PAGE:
The Greek word has come over into English: “character”. The word originally described an engraving tool, then came to mean the mark left by that tool. The image in the metal reproduced in every detail the image of the tool. It was also used of the mark on a coin which determined its value.
Though the Lord Jesus was human, yet He bore the exact imprint, the precise reproduction, of deity, so that even to the unsaved, it was evident that He was more than a mere man.
This word refers to a substructure, or foundation. It tells of the substance, the reality, underlying the appearance. In our verse, it refers to God’s essential being – what He is as God. Jesus Christ showed forth in faithful, clear, precise and exact detail what the Father was like. He could do this because in every clear, precise and exact detail, He is God.
There are just a couple of final thoughts. There are two names from Christian history which have influence even today because of the ideas they introduced into Christianity. If we may use the word, they lived before a clear understanding of the Trinity was developed. Indeed, they are the reason it was developed.
1. Sabellius, early third century. He taught that there was just one Person, with three names. Since his day, other views similar to his have been promoted. Most of the “illustrations” used today of the Trinity are actually Sabellian. For example, I am father to my son, son to my father, and, let’s say, husband to my wife. The egg consists of white, yolk and shell. Etc., etc. There is no adequate illustration of the Trinity.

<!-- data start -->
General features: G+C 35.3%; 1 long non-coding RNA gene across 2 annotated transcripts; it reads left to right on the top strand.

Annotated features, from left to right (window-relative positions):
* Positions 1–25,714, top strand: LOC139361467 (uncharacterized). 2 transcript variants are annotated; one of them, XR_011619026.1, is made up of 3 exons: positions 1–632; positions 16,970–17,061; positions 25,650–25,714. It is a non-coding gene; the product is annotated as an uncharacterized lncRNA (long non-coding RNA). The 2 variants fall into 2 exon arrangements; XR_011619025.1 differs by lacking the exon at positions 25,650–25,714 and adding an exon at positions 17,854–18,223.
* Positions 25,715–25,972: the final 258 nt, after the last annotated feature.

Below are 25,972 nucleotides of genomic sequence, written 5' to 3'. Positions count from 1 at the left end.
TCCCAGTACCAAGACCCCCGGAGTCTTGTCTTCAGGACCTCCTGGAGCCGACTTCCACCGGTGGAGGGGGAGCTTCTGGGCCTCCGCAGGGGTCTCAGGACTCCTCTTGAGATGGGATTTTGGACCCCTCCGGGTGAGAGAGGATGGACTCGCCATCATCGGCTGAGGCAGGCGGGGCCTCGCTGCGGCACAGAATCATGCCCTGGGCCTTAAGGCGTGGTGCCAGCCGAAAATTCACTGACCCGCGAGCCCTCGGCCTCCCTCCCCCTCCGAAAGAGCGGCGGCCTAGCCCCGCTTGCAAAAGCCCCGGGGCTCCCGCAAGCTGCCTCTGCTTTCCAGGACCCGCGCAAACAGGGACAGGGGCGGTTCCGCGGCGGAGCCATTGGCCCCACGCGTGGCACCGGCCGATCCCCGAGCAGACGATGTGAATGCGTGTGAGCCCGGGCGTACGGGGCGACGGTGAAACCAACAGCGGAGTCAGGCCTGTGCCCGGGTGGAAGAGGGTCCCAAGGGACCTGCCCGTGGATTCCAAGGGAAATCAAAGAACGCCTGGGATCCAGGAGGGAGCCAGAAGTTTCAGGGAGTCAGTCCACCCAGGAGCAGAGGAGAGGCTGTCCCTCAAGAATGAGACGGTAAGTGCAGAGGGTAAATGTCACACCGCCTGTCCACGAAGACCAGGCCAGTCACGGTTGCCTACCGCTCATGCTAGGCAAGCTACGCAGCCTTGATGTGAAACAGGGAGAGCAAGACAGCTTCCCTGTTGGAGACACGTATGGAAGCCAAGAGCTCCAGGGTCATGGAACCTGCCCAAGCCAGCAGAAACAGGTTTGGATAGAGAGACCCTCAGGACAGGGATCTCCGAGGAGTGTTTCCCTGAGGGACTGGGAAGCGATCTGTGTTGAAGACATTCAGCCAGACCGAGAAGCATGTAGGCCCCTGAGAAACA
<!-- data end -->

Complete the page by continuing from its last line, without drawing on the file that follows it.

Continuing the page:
Having said that, perhaps the one that comes closest may be the cube. A cube has length, width and height, yet it is one cube. Without any one of those three things, it’s no longer a cube. Yet the height isn’t the length or width, the length isn’t the height or width, and the width isn’t the height or length, still they all exist together at the same time in the one cube.
In a similar manner, the one Godhead is Father, Son and Holy Spirit. The Father isn’t the Son or the Spirit, the Son isn’t the Father or the Spirit, and the Spirit isn’t the Father or the Son, yet They all exist together at the same time as the one God. Without any one of them, there would be no God. To deny any one of them is to deny God.
The New Testament clearly teaches the individuality of each member of the Trinity. The baptism of our Lord is just one example. In the baptism we see the Father speaking, the Son praying and the Spirit descending.
2. Arius, early fourth century. He taught that the Son is merely a creature. He was the forerunner of the Jehovah’s Witnesses and many others. We have certainly shown, or so we hope, that Jesus Christ is God, not a creature.
Some have sneered that Athanasius, the main opponent of Arius, was willing to split Christianity over a diphthong:
homoousios, one substance with the Father,
homoiousios, of similar substance – like God.
But, after all, there is a considerable difference in meaning between these two words, though they have only the difference of one vowel in spelling: